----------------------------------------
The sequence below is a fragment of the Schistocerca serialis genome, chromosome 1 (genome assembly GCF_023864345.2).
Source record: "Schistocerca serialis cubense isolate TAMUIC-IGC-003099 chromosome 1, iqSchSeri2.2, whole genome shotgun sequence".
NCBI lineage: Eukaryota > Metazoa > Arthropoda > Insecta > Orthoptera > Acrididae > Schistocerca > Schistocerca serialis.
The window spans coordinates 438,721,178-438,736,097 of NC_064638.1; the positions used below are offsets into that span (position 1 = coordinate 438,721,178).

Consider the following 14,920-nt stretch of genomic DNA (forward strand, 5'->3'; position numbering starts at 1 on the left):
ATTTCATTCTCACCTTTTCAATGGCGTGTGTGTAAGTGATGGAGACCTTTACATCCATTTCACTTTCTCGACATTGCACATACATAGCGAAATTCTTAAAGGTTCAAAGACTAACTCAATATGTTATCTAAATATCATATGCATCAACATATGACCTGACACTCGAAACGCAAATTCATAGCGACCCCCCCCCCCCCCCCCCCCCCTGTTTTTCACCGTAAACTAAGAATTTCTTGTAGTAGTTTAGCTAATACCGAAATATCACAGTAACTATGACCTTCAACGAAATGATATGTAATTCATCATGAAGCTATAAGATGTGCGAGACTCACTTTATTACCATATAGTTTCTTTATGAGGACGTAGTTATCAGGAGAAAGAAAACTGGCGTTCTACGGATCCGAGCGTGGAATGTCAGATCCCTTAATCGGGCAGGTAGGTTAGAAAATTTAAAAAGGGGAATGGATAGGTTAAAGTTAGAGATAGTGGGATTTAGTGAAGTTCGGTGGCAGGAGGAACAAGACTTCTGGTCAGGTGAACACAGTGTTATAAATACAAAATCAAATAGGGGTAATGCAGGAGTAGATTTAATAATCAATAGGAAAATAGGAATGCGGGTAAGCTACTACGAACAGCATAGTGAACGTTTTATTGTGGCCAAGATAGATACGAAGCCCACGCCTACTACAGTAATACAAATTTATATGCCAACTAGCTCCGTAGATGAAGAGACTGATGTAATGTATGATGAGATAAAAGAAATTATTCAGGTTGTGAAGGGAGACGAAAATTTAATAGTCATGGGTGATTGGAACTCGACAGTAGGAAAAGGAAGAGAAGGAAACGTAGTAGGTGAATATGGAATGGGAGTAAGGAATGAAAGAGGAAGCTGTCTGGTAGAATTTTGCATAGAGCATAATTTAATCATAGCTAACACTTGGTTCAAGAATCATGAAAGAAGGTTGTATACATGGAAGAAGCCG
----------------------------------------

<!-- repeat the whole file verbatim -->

The sequence below is a fragment of the Schistocerca serialis genome, chromosome 1 (genome assembly GCF_023864345.2).
Source record: "Schistocerca serialis cubense isolate TAMUIC-IGC-003099 chromosome 1, iqSchSeri2.2, whole genome shotgun sequence".
NCBI lineage: Eukaryota > Metazoa > Arthropoda > Insecta > Orthoptera > Acrididae > Schistocerca > Schistocerca serialis.
The window spans coordinates 438,721,178-438,736,097 of NC_064638.1; the positions used below are offsets into that span (position 1 = coordinate 438,721,178).

Consider the following 14,920-nt stretch of genomic DNA (forward strand, 5'->3'; position numbering starts at 1 on the left):
ATTTCATTCTCACCTTTTCAATGGCGTGTGTGTAAGTGATGGAGACCTTTACATCCATTTCACTTTCTCGACATTGCACATACATAGCGAAATTCTTAAAGGTTCAAAGACTAACTCAATATGTTATCTAAATATCATATGCATCAACATATGACCTGACACTCGAAACGCAAATTCATAGCGACCCCCCCCCCCCCCCCCCCCCCTGTTTTTCACCGTAAACTAAGAATTTCTTGTAGTAGTTTAGCTAATACCGAAATATCACAGTAACTATGACCTTCAACGAAATGATATGTAATTCATCATGAAGCTATAAGATGTGCGAGACTCACTTTATTACCATATAGTTTCTTTATGAGGACGTAGTTATCAGGAGAAAGAAAACTGGCGTTCTACGGATCCGAGCGTGGAATGTCAGATCCCTTAATCGGGCAGGTAGGTTAGAAAATTTAAAAAGGGGAATGGATAGGTTAAAGTTAGAGATAGTGGGATTTAGTGAAGTTCGGTGGCAGGAGGAACAAGACTTCTGGTCAGGTGAACACAGTGTTATAAATACAAAATCAAATAGGGGTAATGCAGGAGTAGATTTAATAATCAATAGGAAAATAGGAATGCGGGTAAGCTACTACGAACAGCATAGTGAACGTTTTATTGTGGCCAAGATAGATACGAAGCCCACGCCTACTACAGTAATACAAATTTATATGCCAACTAGCTCCGTAGATGAAGAGACTGATGTAATGTATGATGAGATAAAAGAAATTATTCAGGTTGTGAAGGGAGACGAAAATTTAATAGTCATGGGTGATTGGAACTCGACAGTAGGAAAAGGAAGAGAAGGAAACGTAGTAGGTGAATATGGAATGGGAGTAAGGAATGAAAGAGGAAGCTGTCTGGTAGAATTTTGCATAGAGCATAATTTAATCATAGCTAACACTTGGTTCAAGAATCATGAAAGAAGGTTGTATACATGGAAGAAGCCG